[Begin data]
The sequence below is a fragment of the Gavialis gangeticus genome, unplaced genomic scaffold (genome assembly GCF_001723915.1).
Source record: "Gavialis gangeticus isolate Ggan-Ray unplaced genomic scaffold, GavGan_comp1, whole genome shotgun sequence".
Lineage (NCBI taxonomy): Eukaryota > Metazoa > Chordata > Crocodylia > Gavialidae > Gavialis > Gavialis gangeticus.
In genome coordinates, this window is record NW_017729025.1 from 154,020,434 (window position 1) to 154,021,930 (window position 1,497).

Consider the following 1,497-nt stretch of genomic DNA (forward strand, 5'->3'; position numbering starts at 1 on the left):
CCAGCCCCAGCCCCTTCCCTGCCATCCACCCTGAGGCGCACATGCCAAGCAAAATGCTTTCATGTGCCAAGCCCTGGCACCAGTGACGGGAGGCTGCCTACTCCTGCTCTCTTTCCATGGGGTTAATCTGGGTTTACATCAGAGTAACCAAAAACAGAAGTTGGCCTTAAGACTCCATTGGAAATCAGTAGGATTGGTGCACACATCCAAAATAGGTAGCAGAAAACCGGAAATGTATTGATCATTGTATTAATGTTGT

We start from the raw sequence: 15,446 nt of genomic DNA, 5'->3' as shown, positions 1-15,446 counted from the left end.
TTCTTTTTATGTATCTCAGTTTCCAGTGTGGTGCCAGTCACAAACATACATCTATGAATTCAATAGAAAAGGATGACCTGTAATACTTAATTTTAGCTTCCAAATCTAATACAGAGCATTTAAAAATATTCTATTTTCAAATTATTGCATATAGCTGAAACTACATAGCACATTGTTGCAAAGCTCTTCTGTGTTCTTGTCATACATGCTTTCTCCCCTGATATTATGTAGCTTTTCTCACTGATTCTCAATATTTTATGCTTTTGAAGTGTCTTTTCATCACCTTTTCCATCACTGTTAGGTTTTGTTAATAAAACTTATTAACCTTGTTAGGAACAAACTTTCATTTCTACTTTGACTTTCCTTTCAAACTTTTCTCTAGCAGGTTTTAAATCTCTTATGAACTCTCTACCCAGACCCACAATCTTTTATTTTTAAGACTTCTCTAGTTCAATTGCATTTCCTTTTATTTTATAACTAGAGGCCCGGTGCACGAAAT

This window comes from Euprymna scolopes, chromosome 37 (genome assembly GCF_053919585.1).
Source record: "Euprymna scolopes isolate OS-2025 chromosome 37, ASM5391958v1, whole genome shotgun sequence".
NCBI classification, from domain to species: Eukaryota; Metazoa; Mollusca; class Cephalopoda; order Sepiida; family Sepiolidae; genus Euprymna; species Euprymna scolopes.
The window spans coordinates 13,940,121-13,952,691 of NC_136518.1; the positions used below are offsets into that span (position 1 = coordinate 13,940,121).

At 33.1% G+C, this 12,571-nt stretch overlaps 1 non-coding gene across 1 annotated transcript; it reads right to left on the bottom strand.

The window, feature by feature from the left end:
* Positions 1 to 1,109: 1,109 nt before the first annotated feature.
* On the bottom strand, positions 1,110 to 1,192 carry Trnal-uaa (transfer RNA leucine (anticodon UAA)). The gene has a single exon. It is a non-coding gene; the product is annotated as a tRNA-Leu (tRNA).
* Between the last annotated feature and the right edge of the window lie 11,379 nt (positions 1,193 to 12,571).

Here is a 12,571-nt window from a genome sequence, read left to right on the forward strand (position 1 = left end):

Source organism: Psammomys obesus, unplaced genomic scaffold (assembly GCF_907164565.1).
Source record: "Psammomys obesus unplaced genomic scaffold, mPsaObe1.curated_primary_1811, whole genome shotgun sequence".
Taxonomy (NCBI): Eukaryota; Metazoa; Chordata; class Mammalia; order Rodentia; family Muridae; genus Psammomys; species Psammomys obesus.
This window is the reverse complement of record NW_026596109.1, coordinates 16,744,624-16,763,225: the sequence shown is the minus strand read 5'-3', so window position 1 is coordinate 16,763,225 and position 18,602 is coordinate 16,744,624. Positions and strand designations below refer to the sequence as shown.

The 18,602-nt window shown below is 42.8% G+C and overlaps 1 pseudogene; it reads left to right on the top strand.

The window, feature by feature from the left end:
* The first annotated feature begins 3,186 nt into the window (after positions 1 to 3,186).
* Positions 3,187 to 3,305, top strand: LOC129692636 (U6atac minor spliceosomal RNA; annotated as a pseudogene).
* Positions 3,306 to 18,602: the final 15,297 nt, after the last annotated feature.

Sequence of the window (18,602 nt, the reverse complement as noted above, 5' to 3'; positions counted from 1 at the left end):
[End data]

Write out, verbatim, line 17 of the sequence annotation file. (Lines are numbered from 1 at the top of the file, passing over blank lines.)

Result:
* Between the last annotated feature and the right edge of the window lie 11,379 nt (positions 1,193 to 12,571).